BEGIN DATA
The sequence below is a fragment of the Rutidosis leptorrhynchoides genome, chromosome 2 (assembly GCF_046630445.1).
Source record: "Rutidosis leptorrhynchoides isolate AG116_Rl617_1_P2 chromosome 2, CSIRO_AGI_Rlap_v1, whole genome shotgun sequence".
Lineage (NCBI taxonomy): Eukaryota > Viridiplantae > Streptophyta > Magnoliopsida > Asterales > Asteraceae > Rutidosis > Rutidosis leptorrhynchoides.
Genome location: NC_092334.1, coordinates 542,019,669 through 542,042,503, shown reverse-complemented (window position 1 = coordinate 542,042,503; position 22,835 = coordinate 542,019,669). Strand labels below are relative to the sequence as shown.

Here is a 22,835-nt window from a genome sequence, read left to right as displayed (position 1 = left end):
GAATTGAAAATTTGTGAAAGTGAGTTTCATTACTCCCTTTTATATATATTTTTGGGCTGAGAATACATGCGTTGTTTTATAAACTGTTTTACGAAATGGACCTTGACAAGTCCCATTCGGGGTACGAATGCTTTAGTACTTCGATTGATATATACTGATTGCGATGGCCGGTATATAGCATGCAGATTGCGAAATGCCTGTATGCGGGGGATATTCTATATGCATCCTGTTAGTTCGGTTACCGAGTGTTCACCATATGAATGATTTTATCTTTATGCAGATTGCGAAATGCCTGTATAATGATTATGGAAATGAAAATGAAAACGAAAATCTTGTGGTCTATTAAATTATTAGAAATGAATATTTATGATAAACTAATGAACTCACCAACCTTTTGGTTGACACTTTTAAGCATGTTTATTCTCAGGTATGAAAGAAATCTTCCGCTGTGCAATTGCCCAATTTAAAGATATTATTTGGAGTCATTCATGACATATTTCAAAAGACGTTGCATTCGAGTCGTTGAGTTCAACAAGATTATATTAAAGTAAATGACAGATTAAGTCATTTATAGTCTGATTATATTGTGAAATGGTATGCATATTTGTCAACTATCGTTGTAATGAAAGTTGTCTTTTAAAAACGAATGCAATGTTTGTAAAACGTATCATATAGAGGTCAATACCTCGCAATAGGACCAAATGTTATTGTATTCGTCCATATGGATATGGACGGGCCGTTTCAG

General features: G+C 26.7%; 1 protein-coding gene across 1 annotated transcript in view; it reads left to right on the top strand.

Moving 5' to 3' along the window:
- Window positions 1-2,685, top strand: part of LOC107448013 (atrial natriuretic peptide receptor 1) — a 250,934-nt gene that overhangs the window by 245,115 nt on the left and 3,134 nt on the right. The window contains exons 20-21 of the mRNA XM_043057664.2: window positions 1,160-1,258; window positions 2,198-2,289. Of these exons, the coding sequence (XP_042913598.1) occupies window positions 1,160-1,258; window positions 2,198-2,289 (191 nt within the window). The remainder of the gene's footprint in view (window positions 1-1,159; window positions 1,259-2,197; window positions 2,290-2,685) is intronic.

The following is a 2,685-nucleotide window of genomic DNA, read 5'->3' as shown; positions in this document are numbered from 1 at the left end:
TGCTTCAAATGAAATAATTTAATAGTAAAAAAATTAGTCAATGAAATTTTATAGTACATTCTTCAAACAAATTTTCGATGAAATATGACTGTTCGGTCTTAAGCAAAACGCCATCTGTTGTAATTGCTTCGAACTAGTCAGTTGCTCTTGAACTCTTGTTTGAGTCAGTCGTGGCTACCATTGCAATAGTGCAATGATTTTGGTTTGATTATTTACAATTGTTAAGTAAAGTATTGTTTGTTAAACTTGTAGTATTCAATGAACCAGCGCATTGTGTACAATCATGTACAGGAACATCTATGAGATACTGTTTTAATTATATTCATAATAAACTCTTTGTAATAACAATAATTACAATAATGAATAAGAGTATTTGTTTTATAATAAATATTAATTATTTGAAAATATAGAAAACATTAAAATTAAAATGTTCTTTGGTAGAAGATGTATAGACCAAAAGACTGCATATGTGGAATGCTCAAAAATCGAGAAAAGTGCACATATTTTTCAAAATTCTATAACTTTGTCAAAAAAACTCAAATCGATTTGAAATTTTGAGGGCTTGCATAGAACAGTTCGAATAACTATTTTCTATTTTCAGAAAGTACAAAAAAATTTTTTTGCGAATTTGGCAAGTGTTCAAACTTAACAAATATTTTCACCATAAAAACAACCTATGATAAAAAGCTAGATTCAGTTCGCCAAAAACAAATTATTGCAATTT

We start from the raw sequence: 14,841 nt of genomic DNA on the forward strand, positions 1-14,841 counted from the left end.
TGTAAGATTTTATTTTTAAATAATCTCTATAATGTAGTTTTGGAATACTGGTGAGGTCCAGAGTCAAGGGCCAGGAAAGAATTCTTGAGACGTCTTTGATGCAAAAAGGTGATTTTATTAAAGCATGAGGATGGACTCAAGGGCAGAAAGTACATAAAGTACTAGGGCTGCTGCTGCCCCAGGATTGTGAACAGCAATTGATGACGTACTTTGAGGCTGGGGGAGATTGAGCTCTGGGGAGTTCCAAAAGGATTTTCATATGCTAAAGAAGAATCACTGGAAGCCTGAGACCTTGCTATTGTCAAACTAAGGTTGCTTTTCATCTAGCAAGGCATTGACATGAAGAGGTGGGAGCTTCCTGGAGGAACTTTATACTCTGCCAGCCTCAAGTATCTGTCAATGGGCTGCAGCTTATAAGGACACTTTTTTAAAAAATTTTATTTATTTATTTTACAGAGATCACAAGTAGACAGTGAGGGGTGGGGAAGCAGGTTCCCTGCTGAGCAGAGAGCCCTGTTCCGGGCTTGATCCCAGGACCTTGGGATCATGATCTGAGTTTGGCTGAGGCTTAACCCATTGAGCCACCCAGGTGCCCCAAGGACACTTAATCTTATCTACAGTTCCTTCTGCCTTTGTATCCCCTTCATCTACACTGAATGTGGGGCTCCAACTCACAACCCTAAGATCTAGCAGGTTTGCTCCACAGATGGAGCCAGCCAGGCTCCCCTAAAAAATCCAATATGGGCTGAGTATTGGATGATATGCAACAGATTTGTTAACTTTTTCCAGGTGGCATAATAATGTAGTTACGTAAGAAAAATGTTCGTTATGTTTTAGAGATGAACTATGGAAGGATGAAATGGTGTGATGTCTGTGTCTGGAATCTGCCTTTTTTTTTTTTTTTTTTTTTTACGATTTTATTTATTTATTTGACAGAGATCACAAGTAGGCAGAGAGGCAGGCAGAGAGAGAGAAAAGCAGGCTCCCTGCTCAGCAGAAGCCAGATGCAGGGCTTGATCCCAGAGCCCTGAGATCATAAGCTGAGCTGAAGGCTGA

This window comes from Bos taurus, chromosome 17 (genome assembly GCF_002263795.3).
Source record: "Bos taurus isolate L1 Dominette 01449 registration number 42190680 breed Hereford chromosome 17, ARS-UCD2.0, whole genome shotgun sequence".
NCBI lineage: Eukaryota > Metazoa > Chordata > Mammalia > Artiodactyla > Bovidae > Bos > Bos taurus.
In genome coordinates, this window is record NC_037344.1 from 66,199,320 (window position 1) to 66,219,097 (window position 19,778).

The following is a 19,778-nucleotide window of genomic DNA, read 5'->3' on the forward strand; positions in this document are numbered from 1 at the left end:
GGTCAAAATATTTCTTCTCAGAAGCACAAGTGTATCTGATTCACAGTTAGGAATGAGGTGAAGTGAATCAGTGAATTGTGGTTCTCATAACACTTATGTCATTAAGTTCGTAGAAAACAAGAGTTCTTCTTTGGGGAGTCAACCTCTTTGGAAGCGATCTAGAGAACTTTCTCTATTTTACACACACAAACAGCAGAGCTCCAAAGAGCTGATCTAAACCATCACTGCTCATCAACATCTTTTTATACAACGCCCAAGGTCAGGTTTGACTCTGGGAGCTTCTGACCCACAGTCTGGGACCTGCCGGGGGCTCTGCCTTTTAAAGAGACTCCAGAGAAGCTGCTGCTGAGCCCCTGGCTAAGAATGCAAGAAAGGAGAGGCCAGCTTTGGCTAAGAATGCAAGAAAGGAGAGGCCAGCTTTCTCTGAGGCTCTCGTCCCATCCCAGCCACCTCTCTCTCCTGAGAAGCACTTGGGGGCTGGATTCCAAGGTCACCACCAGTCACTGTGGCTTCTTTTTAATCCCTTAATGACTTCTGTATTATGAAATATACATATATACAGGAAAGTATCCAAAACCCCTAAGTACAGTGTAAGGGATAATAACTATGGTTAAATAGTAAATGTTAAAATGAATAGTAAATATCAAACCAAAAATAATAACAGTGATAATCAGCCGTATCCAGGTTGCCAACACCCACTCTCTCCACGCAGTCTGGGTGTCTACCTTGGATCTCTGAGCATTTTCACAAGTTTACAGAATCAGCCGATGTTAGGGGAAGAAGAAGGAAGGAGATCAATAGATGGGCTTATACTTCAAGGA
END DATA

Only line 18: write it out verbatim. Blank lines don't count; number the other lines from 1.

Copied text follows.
The following is a 19,778-nucleotide window of genomic DNA, read 5'->3' on the forward strand; positions in this document are numbered from 1 at the left end: